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17 Mar 2008


US Economic Slowdown: Impacting Thai Leather and Footwear Industry (Business Brief No.2120)

Demand for leather products and footwear, one of the consumer products, is primarily subject to economic cycles. The leather and footwear industry in Thailand has so far been export-dependent. Therefore, volatilities in trade partners' economies will inevitably affect both manufacturers and exporters via consumer purchasing power at home and abroad, plus the costs of production and transportation, selling prices as well as manufacturers' income. The export-oriented production of the Thai leather and footwear industry has, until now, made up more than half of the overall Thai market turnover and is poised to rise in line with expansion in global economy.
Among the key markets for Thai-made leather products and footwear are the US, European Union and Japan where purchasing power is comparatively higher than elsewhere. However, imports of the products into these three markets in 2007 posted slower growth than the previous year, blamed on the economic downturn in the US and other regions. With regard to production, the Thai leather and footwear industry needs to import raw materials totaling around 50-60 percent of the content used. Given this, the forex rate volatility has much to do with costs. It is, therefore, undeniable that the changing global economic and financial situation will affect the Thai leather and footwear industry via imports from key markets and forex rates.
KResearch has come up with some suggestions about the impact of the US economic slowdown based on the forecast of US Federal Reserve's GDP growth rate adjusted downward to 1.3-2.0 percent. This will be a risk for the Thai leather and footwear industry given sagging demand in the US market. In 2007, the US GDP growth rate that plunged to -0.7 percent causing the US import growth rate of leather products and footwear to decline by -2.7 percent and -5.5 percent, respectively. Meanwhile, the Fed Fund Rate reductions forced Thailand to follow suit which helped lower financial costs for Thai manufacturers though the move caused regional currencies including the Baht to appreciate rapidly. Despite the positive effect of Baht appreciation on reduced production costs for the leather and footwear industry, this situation has adversely affected the income realized in Baht for exporters and made-to-order suppliers. Worse, manufacturers have been plagued with the world's steep oil prices that have raised production and transportation costs. As a consequence, the rising inflation rate has in turn pushed the prices of goods and raw materials higher while eating into the purchasing power of consumers both at home and abroad.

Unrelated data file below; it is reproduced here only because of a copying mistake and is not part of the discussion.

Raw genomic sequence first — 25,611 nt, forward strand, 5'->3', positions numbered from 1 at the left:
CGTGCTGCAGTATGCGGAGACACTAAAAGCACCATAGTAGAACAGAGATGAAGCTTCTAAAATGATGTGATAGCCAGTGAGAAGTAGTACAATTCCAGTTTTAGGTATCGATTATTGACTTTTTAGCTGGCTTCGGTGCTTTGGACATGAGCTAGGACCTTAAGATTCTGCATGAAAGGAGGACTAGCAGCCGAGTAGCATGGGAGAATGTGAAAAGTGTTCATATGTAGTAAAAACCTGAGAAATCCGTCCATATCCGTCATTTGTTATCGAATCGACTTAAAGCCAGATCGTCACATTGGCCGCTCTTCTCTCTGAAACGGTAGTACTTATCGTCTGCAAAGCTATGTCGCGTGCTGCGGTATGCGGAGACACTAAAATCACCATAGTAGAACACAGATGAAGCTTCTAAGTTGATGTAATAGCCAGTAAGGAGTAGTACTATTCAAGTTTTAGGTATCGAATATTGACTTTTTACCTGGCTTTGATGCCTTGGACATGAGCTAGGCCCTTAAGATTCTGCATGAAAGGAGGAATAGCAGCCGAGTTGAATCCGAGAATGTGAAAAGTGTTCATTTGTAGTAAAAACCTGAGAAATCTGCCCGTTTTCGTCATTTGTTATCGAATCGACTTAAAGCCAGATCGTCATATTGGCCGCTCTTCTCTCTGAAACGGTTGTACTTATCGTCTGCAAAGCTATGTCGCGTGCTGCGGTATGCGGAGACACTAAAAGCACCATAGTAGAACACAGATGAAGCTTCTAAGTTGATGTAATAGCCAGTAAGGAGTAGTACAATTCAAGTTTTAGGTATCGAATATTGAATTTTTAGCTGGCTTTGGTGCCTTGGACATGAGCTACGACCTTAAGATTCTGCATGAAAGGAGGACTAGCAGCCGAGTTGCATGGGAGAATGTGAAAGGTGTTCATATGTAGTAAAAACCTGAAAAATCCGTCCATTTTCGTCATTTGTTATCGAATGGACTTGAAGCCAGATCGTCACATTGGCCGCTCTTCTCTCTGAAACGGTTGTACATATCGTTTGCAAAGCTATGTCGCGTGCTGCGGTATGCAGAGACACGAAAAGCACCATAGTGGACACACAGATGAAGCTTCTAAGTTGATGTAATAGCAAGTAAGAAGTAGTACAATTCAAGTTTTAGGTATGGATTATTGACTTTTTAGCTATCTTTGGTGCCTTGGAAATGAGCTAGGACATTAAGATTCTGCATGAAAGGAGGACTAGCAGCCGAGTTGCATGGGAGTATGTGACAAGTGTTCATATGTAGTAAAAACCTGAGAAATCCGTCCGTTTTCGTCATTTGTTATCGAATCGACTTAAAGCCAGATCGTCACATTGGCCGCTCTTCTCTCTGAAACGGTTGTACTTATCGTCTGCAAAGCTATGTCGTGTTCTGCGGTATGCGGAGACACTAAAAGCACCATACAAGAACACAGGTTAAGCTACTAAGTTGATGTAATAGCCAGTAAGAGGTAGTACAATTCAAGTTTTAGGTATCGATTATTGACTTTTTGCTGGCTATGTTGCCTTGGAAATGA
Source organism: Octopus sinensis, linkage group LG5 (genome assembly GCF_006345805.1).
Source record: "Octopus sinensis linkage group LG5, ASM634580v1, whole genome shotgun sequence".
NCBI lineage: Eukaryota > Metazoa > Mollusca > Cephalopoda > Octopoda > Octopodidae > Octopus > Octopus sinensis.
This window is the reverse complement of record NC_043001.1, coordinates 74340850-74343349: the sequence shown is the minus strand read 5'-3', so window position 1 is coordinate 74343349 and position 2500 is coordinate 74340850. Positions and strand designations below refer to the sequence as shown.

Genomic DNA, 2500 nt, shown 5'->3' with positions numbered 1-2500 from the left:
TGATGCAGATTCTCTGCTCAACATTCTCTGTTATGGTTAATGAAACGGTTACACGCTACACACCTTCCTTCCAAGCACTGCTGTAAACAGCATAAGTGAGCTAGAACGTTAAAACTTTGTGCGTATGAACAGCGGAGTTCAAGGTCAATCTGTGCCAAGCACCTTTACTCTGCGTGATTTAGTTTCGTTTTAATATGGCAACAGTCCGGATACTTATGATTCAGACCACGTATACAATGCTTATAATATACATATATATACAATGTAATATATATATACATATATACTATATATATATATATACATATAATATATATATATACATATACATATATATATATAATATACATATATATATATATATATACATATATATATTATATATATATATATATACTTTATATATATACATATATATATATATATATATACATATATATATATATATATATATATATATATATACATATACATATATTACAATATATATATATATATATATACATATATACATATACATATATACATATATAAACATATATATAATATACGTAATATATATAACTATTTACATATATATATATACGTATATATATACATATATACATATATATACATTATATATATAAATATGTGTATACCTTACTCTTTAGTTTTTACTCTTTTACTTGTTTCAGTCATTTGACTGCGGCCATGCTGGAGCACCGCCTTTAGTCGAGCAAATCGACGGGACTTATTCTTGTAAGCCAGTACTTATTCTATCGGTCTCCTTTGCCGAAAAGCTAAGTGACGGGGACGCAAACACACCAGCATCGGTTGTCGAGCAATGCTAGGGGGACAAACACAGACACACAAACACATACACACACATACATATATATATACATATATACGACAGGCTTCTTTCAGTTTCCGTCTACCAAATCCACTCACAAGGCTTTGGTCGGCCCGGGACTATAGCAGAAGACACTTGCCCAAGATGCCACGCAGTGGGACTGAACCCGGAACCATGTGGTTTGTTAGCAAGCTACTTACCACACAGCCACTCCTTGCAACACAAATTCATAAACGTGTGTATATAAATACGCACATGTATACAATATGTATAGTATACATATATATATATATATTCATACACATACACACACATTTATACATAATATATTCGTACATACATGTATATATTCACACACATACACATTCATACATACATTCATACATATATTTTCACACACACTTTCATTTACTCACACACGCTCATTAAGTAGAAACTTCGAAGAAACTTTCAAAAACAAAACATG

This year, manufacturers and exporters of leather products and footwear must keep a close watch on the US economic development, a major factor for global economy and trade volume. Focus will be especially on countries having close trade relations with the USA. Manufacturers highly dependent on the US market should adopt market risk diversification, reduce their dependence on the US market and expand their export markets to other high performing countries like China, Russia, the Middle East, South Africa, etc., These countries are regarded as potential markets where the proportion of Thai leather products and footwear is still minimal. Entrepreneurs should thus brace for any future changes such as possible fluctuation in the interest rate, the stronger Baht and the world's oil price volatilities. They should also closely monitor the situation so as to ensure effectiveness in their production cost and inventory management, upgrades in logistics system along with foreign exchange hedging.

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